Mean Reversion (Part 4)

February 13, 2023

If you have read anything that I’ve written to you over the past number of years, one of the common themes that I quote is Mean Reversion.  In fact, after looking back through my articles I found 3 other articles with the same heading (Mean Reversion).  The market, which ever one you look at (stocks, bonds, currencies, commodities etc.) overshoots and undershoots.  Last year’s dogs, often become this year’s darlings. And vice versa. 

I really enjoy studying trends and movements in the market and this particular move is fascinating, not just in the markets, but some economic data points.  Let’s start by looking at the markets.  At the time of this writing the S&P 500 is up around 7.7%, and since the most recent low in October up around 15.5%.  Where did these returns come from?  Yep you guessed it, from those positions that were totally unloved in 2022. 

Source FactSet

How quickly things change.  This enforces my phrase I’m never wrong, just early.  This highlights graphically how giving up, or chasing what worked can do to you.  Reversion to the mean is a thing and will likely always be a thing while we have free markets. 

OK, let’s touch on the Fed.  This is a group of men and women who would be the ones showing up holding the balloons after everyone else left the party.  The fed (as expected) raised the short term rate another 25 basis points, and commented that given the strong labor stats released last Friday that further tightening is likely.  You would think this body made up of some of the best and brightest, who have access to data far superior than what I can find, would be able to see past the end of their nose.  I’m beyond disappointed or surprised at this point.  Firstly, labor stats are the biggest lagging indicator of all the economic data points.  If I’m a business owner and thinking about hiring or firing the government receives that data months after I made the decision.  Secondly, average hourly earnings is what ultimately affects inflation, not necessarily the number of new jobs.  Wage growth has been declining since last October.

Of the 519,000 new jobs published, a great percentage were for lower paying hospitality industry, and layoffs occurred at the higher paying tech and transportation jobs.  Lastly, the jobs being added are part time as opposed to full time, a trend that reversed in mid-2022.

All that again leads me to believe that inflation will be tipping over quickly this year and the Fed is likely to cause the recession by being too restrictive for too long.  Ultimately, none of it matters as we are invested long term, we will just need to ride the volatility.

My next graph below is one of my favorite graphs.  It’s the difference between the 3-month treasury yield and the 10 year treasury yield.  If you’ve seen it before, its likely that you see it on TV and the commentator will tell you that it’s a great indicator of a pending recession.  Think about it.  If we are talking about loaning money to the US Government, it would make sense that you get a bigger return for loaning them money for a longer term.  Right now however you get more for loaning the Government money over 3 months than you would loaning them money for 10 years.  We call this the yield spread.  It’s been negative since October.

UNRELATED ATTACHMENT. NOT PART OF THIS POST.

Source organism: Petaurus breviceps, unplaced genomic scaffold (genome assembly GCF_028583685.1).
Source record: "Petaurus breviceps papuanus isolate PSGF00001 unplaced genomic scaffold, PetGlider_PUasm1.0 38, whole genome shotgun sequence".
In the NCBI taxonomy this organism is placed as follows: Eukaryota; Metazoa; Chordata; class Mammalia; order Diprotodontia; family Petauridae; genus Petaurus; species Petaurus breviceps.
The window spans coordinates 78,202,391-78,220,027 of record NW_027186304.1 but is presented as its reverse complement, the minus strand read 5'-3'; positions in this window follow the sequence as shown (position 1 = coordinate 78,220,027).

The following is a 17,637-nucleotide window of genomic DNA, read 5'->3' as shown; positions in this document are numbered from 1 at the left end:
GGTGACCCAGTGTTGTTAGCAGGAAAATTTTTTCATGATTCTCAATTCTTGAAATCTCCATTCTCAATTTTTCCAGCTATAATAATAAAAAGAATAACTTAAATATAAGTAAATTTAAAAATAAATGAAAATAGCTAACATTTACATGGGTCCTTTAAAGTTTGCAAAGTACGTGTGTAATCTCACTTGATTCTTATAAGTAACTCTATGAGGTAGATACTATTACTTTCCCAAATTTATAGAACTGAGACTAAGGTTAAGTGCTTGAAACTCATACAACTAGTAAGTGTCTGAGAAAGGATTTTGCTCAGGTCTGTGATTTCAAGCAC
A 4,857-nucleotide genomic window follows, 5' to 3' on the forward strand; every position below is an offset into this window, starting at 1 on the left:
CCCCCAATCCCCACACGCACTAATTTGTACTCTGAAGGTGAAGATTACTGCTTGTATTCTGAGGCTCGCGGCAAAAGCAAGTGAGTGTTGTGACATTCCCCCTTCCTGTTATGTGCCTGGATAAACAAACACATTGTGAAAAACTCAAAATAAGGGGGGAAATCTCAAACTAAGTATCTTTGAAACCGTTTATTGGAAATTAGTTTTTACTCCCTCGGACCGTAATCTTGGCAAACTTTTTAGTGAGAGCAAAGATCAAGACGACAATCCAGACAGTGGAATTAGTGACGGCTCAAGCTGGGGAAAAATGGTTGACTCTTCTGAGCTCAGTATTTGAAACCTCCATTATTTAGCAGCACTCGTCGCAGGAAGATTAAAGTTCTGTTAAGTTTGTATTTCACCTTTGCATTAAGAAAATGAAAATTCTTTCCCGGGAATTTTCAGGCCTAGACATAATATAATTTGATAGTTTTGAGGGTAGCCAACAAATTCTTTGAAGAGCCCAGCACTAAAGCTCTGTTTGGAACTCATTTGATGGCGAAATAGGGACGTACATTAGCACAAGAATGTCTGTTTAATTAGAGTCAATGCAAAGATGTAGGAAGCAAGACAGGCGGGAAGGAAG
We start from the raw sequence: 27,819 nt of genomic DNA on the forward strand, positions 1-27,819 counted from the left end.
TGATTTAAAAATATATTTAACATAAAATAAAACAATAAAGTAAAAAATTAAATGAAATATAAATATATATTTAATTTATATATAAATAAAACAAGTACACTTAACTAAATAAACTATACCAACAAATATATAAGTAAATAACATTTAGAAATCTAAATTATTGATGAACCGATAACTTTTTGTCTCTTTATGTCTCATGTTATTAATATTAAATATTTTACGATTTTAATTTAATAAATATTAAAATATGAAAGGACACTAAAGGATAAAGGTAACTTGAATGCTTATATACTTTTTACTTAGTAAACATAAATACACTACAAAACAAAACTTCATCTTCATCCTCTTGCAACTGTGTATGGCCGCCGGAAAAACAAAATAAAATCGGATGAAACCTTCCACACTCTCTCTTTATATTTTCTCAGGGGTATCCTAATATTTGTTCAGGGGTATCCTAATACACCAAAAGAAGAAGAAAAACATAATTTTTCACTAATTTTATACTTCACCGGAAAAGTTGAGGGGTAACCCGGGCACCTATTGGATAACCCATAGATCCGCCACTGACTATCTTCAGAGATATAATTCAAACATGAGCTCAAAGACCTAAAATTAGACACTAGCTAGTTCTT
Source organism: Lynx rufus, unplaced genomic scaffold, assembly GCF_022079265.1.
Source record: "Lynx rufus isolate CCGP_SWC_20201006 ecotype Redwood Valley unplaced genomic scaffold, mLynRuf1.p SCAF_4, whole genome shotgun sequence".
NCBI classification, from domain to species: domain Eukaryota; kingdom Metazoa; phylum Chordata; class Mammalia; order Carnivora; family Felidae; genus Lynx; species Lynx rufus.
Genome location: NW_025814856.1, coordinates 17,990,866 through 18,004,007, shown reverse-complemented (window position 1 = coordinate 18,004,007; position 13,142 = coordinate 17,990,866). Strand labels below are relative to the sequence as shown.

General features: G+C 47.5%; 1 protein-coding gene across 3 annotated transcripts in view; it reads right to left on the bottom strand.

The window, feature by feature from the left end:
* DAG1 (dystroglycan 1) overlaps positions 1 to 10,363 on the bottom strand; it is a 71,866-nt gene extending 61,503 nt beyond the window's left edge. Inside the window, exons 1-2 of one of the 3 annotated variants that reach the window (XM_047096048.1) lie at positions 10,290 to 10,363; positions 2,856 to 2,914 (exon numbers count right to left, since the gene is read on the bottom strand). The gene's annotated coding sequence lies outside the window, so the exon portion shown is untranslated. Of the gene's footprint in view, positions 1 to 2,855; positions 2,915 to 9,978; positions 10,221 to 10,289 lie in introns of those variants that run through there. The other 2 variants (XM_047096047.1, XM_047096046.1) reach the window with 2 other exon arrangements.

Now considering the Fed controls the short end of the yield curve (Fed Funds Rate) and the market controls the long end, to me the yield spread is a sign of just how wrong the Fed is in positioning their rates.  Right now the Fed is telling you that the economy is way too robust and the market is telling you something different.  I know who I’m betting on.

Good news however is the market is able to look longer term than the Fed and price things accordingly.  Longer term there is confidence that inflation won’t be an issue, fiscal policy will stay status quo (at least till after the next election), and the environment is good for companies to invest longer term to increase growth. 

In the relative short term I think we may have moved to far to quickly, and there are a few areas that look a little lofty, but longer term I feel we are positioned well to start the next bull market later in the year.  My thoughts are that we are likely in for a little consolidation in the coming weeks, and this will provide the opportunity for the repositioning into those areas that are historically cheap. 

The US Dollar has assisted emerging markets to outperform this year to date.  Small caps have outperformed but are still historically cheap, and we can soon look forward to a market trading on fundamentals rather than momentum. 

In summary, we may be in for a pull back after a good 5 weeks.  If I’m right, there is likely to be some nice opportunities for the rest of the year.

As always should you have any questions or concerns, please don’t hesitate to call.

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